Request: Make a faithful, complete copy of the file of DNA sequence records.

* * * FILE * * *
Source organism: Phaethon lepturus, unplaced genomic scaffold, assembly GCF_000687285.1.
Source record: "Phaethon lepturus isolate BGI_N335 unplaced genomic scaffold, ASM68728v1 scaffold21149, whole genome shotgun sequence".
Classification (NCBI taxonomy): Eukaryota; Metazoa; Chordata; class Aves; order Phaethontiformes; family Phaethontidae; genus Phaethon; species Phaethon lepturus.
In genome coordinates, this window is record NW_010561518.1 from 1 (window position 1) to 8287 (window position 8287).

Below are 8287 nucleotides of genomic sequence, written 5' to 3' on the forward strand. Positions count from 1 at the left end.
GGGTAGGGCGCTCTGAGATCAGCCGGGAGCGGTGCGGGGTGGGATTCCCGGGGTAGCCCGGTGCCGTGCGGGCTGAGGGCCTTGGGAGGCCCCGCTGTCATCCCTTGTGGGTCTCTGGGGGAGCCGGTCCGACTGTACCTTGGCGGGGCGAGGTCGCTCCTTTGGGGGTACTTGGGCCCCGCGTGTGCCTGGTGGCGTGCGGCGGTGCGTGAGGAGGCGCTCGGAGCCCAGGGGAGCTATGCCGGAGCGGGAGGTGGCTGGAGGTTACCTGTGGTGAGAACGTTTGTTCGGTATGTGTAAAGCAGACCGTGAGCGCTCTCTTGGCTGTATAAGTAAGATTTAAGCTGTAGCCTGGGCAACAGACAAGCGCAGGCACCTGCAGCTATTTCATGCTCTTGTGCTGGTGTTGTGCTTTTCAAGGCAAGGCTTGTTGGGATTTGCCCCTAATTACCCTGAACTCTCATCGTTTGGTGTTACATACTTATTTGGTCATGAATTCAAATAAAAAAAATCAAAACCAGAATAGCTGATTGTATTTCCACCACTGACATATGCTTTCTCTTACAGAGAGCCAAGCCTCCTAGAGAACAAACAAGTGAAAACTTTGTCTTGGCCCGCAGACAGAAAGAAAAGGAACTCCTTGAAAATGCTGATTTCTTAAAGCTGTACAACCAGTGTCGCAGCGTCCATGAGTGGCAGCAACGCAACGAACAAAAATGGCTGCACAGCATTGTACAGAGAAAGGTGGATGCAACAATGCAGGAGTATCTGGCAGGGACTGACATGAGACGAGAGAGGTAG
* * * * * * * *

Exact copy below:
Source organism: Phaethon lepturus, unplaced genomic scaffold, assembly GCF_000687285.1.
Source record: "Phaethon lepturus isolate BGI_N335 unplaced genomic scaffold, ASM68728v1 scaffold21149, whole genome shotgun sequence".
Classification (NCBI taxonomy): Eukaryota; Metazoa; Chordata; class Aves; order Phaethontiformes; family Phaethontidae; genus Phaethon; species Phaethon lepturus.
In genome coordinates, this window is record NW_010561518.1 from 1 (window position 1) to 8287 (window position 8287).

Below are 8287 nucleotides of genomic sequence, written 5' to 3' on the forward strand. Positions count from 1 at the left end.
GGGTAGGGCGCTCTGAGATCAGCCGGGAGCGGTGCGGGGTGGGATTCCCGGGGTAGCCCGGTGCCGTGCGGGCTGAGGGCCTTGGGAGGCCCCGCTGTCATCCCTTGTGGGTCTCTGGGGGAGCCGGTCCGACTGTACCTTGGCGGGGCGAGGTCGCTCCTTTGGGGGTACTTGGGCCCCGCGTGTGCCTGGTGGCGTGCGGCGGTGCGTGAGGAGGCGCTCGGAGCCCAGGGGAGCTATGCCGGAGCGGGAGGTGGCTGGAGGTTACCTGTGGTGAGAACGTTTGTTCGGTATGTGTAAAGCAGACCGTGAGCGCTCTCTTGGCTGTATAAGTAAGATTTAAGCTGTAGCCTGGGCAACAGACAAGCGCAGGCACCTGCAGCTATTTCATGCTCTTGTGCTGGTGTTGTGCTTTTCAAGGCAAGGCTTGTTGGGATTTGCCCCTAATTACCCTGAACTCTCATCGTTTGGTGTTACATACTTATTTGGTCATGAATTCAAATAAAAAAAATCAAAACCAGAATAGCTGATTGTATTTCCACCACTGACATATGCTTTCTCTTACAGAGAGCCAAGCCTCCTAGAGAACAAACAAGTGAAAACTTTGTCTTGGCCCGCAGACAGAAAGAAAAGGAACTCCTTGAAAATGCTGATTTCTTAAAGCTGTACAACCAGTGTCGCAGCGTCCATGAGTGGCAGCAACGCAACGAACAAAAATGGCTGCACAGCATTGTACAGAGAAAGGTGGATGCAACAATGCAGGAGTATCTGGCAGGGACTGACATGAGACGAGAGAGGTAG